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By World Watch Monitor


Sudan’s Christians are concentrated in the southern states of South Kordofan (pictured) and Blue Nile. (Open Doors International)

Five years ago today (11 July, 2011), South Sudan became the world’s newest country after seceding from the North. Following a lengthy dispute over where a border should be drawn, it was decided that Sudan’s predominantly Christian South Kordofan and Blue Nile states would remain in the mainly Sunni Muslim North. In the five years since, the Sudanese government has waged a bombing campaign against this restive, resource-rich region.
Sudan’s Christians are among the hundreds of thousands of people who have been displaced by the violence, and whose homes, crops, churches, schools and hospitals have been destroyed. In the latest incident, in June, the sole secondary school in South Kordofan’s Umdorain Country was destroyed.

In April, the US State Department designated Sudan a “Country of Particular Concern” for the tenth consecutive year under the International Religious Freedom Act, for “having engaged in or tolerated particularly severe violations of religious freedom”.

A new report by Open Doors, a charity that supports Christians under pressure for their faith, says Sudanese Christians – especially those in South Kordofan and Blue Nile states – have been facing and continue to face “ethnic cleansing”.

The Sudan government’s modus operandi was to conquer them, convert them and/or finish them off.
According to the report, successive Islamist regimes have attempted to turn Sudan into a Sharia state that does not recognise other religious groups, with strict punishments for apostasy, blasphemy and defamation of Islam.

These laws have been particularly harsh on ethnically African (as opposed to Arab) Christians, notes the report, which references the high-profile case of Meriam Ibrahim, who was sentenced to death in 2014 for converting from Islam to Christianity. (She was eventually released and allowed to resettle in the United States.)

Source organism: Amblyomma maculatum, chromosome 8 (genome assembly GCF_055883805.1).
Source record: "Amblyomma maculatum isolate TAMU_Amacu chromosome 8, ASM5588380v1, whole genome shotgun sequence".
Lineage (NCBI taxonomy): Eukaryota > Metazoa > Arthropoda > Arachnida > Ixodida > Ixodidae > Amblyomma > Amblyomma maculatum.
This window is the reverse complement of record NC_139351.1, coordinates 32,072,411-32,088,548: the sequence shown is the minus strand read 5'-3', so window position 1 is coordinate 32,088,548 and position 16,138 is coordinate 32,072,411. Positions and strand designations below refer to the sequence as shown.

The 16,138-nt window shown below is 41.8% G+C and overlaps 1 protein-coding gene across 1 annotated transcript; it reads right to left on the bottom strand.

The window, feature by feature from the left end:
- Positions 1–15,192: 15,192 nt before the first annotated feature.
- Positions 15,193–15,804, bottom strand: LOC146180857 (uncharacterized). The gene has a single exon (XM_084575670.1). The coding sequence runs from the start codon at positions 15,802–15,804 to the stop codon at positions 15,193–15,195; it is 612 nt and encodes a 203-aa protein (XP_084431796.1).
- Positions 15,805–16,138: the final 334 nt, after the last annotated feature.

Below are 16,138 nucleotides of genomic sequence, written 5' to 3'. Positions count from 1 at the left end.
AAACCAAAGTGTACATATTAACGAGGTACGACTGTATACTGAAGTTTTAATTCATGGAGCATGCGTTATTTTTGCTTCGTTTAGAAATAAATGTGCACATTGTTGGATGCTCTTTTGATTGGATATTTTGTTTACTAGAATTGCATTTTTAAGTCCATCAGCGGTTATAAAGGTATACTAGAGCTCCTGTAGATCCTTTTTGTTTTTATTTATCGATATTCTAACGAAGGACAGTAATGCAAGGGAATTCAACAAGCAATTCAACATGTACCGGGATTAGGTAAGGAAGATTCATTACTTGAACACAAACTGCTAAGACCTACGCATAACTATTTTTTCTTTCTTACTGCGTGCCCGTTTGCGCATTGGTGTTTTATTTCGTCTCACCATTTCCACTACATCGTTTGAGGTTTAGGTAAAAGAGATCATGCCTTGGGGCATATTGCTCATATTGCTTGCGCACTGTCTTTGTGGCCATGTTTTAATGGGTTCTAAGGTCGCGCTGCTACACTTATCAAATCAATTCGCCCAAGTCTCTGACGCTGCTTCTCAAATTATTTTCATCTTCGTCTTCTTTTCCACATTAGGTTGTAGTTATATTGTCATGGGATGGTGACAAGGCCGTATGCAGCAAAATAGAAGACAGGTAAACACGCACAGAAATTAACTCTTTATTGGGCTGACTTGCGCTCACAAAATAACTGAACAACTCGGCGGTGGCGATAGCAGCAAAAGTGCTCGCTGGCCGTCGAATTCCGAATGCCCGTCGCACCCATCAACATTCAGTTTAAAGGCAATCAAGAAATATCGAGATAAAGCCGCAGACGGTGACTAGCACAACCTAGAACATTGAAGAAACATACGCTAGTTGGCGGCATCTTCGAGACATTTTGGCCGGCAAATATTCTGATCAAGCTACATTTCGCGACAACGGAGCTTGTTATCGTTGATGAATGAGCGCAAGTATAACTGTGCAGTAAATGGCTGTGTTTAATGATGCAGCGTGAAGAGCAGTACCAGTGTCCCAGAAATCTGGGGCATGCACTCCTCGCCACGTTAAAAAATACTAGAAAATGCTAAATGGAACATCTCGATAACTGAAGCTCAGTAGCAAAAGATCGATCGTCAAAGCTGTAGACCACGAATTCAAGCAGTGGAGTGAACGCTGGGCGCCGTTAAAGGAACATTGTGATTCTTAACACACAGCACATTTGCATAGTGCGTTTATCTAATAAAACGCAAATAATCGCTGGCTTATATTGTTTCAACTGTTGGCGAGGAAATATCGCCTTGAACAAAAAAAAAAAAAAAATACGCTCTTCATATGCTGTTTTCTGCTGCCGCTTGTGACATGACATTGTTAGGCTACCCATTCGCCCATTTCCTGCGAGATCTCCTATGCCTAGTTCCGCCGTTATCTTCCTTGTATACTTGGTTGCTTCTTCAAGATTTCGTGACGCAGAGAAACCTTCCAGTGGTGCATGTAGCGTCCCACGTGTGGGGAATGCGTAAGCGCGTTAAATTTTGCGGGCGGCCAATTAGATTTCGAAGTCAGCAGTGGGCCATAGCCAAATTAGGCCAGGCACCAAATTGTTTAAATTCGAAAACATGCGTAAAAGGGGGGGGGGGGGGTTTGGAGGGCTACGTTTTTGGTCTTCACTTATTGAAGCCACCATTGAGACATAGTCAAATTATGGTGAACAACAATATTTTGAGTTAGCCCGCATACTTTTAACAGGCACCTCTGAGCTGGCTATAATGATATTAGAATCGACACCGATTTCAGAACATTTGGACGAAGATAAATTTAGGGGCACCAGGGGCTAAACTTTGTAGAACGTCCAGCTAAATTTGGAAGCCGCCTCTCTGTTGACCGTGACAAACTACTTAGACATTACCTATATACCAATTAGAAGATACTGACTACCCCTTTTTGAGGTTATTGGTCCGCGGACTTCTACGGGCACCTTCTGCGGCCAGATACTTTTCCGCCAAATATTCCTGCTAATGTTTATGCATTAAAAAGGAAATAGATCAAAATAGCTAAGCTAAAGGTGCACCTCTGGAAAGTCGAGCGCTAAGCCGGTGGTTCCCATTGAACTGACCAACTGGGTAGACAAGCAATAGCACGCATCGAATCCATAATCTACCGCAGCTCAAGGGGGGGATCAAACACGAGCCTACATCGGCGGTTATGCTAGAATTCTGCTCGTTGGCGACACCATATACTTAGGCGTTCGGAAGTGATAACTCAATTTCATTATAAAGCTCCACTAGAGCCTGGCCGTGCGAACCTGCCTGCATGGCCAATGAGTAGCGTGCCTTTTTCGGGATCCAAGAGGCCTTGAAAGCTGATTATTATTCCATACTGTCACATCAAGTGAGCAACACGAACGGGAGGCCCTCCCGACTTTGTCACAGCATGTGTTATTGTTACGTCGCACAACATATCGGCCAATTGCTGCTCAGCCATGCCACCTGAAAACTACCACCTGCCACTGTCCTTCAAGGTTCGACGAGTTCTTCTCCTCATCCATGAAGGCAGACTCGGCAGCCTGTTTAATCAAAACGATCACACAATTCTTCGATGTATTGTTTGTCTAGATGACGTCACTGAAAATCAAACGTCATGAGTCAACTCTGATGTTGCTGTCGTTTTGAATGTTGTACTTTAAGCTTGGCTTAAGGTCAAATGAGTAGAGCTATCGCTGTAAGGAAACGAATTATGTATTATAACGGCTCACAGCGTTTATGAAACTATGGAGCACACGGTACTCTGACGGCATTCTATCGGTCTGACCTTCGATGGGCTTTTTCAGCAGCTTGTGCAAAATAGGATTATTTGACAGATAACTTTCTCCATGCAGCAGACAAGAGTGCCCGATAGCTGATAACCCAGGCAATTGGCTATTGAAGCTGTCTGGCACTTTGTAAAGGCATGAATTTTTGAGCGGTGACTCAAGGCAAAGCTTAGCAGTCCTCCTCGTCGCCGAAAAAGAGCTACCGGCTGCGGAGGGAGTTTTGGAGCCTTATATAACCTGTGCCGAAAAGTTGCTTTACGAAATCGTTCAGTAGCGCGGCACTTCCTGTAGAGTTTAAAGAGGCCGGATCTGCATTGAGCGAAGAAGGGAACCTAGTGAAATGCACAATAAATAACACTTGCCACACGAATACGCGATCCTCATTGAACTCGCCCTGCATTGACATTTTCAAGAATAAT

Following South Sudan’s independence, many Christians in Sudan, especially those whose family roots were in what is now South Sudan, were forced to leave the country, as the Sudanese government embarked on what the report refers to as its mission to create a “homogenous nation”, in which Islam is the sole religion.

The report, which also reviews the Sudanese government’s record over the past 30 years and considers current trends, concludes that attacks against Christians in South Kordofan and Blue Nile states are “systematic” and “widespread” in their nature and therefore qualify as “ethnic cleansing”. According to the report, the modus operandi in the 1980s and 1990s was to “conquer them, convert them and/or finish them off”. This continued after war broke out between Sudan and the SPLM/N, the political movement linked to the Sudan People’s Liberation Army (SPLA), which fought for South Sudan’s independence.

The report states that the government of Sudan has been using non-violent, administrative measures, coupled with military action, to accomplish its mission. It says the Sudanese military has bombarded civilian villages and agricultural land, hampered the planting of crops and forced people to live in caves. Other studies by USCIRF, Human Rights Watch and Africa Rights Watch are also referenced, which, Open Doors says, are consistent in testifying to “systematic” and “widespread” attacks against Christians.

USCIRF’s report states: “In violation of international law of armed conflicts, Sudanese Air Forces attacked houses of worship through ground offensives and aerial bombardment. Four of Kadugli’s five churches were destroyed and their offices and guest houses attacked … Episcopal pastors and a Sudan Council of Churches representatives in Kadugli described doors and windows torn down, documents and religious papers ripped apart, parts of churches burned and, supplies, vehicles and electronic equipment looted.”

On the subject of attacks against civilians in the Nuba Mountains (part of South Kordofan), the Open Doors report’s findings are in line with the evidence listed in the Nuba Reports (a website that chronicles the attacks against the Nuba people, but without registering the religious affiliation of the victims) and with incidents reported by other rights groups concerned with the Nuba people. According to the Nuba Reports, government forces, especially the air-force, have been attacking civilians consistently for years. In an extensive 2015 report on attacks on civilians in South Kordofan, Amnesty International documented the bombing of hospitals, schools, IDP camps and relief organisations. Again, the report by Amnesty International does not list religious affiliation; however Open Doors’ report says Christians are being targeted specifically.

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